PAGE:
Hailey Robertson

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Hailey RobertsonAs a B.S. in Global Health major, I wanted to ensure that my education equipped me with the cutting-edge tools and critical perspective necessary to address health inequities and confront future epidemics.

Knowing nothing about geographic information science (GIS), I began an independent research project analyzing the burden of waterborne infectious disease in rural communities along the U.S.-Mexico border. The work combined epidemiological methods with spatial analysis to visualize the disparate conditions faced by those living along the border. I would have never known how to use GIS, let alone be able to complete this research project, if it hadn't been for the support of the Spatial Sciences Institute's faculty who offered resources and guidance along the way.

I am confident that my minor in Human Security and Geospatial Intelligence has prepared me for a meaningful career in global health. The interdisciplinary coursework has pushed to think beyond the confines of my own field, and consider topics like national security, climate change, cultural trends and data analytics.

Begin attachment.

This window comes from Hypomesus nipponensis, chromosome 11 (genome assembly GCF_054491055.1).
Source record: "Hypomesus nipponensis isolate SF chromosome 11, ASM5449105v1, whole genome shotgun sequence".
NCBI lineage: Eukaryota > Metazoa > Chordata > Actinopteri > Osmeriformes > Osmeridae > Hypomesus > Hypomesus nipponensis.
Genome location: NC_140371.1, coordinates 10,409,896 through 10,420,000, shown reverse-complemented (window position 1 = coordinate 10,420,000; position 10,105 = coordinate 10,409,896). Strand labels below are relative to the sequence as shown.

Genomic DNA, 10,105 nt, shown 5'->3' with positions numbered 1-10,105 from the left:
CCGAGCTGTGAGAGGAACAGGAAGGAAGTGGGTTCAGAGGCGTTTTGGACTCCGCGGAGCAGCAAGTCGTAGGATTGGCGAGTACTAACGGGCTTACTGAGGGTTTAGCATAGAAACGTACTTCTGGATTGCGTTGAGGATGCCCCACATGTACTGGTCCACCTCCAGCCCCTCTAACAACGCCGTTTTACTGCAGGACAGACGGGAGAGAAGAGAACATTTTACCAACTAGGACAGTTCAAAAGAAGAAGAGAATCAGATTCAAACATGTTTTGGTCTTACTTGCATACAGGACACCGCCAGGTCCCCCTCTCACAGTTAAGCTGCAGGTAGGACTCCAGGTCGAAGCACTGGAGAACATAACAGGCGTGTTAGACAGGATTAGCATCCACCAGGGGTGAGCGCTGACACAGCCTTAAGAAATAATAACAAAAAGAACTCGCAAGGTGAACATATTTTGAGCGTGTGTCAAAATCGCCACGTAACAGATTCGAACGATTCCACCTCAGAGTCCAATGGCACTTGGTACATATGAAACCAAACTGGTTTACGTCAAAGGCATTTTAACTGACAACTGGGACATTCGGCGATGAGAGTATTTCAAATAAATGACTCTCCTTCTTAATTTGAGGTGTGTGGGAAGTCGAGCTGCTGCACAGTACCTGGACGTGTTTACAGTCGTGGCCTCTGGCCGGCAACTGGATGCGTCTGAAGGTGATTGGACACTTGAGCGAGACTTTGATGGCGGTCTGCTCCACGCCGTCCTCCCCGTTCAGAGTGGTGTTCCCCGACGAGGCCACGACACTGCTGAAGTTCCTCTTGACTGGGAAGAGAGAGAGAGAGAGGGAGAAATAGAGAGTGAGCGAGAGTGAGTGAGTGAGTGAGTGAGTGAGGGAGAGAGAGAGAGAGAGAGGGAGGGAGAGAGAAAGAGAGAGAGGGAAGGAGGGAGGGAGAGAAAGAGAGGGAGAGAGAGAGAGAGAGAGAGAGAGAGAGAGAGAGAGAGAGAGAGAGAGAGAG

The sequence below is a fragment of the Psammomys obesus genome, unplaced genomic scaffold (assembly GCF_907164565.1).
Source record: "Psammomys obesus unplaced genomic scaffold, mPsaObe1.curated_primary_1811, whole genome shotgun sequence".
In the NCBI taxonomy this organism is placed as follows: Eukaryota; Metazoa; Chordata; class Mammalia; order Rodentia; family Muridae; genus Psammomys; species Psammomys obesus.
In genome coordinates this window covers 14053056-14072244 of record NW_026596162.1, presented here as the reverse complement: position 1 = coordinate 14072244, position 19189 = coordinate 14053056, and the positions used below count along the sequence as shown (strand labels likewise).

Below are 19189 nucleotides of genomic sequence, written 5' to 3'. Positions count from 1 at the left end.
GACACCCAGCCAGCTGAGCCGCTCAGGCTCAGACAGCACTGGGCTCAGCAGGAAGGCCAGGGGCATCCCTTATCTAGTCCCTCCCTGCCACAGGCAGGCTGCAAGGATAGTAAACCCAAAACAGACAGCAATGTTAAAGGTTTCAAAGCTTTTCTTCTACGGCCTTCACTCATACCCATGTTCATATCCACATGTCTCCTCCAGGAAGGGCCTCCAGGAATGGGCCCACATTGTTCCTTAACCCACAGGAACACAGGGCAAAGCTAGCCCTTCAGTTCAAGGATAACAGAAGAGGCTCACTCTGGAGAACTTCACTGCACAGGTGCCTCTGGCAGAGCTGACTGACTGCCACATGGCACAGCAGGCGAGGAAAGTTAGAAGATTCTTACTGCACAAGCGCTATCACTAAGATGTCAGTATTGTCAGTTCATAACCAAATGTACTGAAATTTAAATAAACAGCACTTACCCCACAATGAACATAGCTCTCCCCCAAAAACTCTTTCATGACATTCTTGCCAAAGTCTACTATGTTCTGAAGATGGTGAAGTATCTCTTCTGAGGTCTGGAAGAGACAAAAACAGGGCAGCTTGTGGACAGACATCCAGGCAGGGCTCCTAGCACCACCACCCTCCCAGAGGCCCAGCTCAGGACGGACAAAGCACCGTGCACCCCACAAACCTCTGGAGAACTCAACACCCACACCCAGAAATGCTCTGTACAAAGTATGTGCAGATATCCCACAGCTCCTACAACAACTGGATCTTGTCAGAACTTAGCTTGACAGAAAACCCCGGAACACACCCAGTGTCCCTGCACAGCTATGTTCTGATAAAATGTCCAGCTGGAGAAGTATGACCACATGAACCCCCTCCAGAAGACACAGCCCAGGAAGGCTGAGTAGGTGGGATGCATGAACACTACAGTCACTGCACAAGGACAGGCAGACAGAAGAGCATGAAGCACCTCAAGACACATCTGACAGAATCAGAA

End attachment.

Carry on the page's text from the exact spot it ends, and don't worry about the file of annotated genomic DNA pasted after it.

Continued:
These lessons don’t only come from the classroom—the Spatial Sciences Institute's hands-on internship opportunities and the faculty's immense support of research is truly unmatched. My experiences with SSI and the HSGI minor have been some of the most impactful moments of my college career.

Upon graduation, I am excited to dive into increasingly complex health challenges and hope to make a difference using spatial science.

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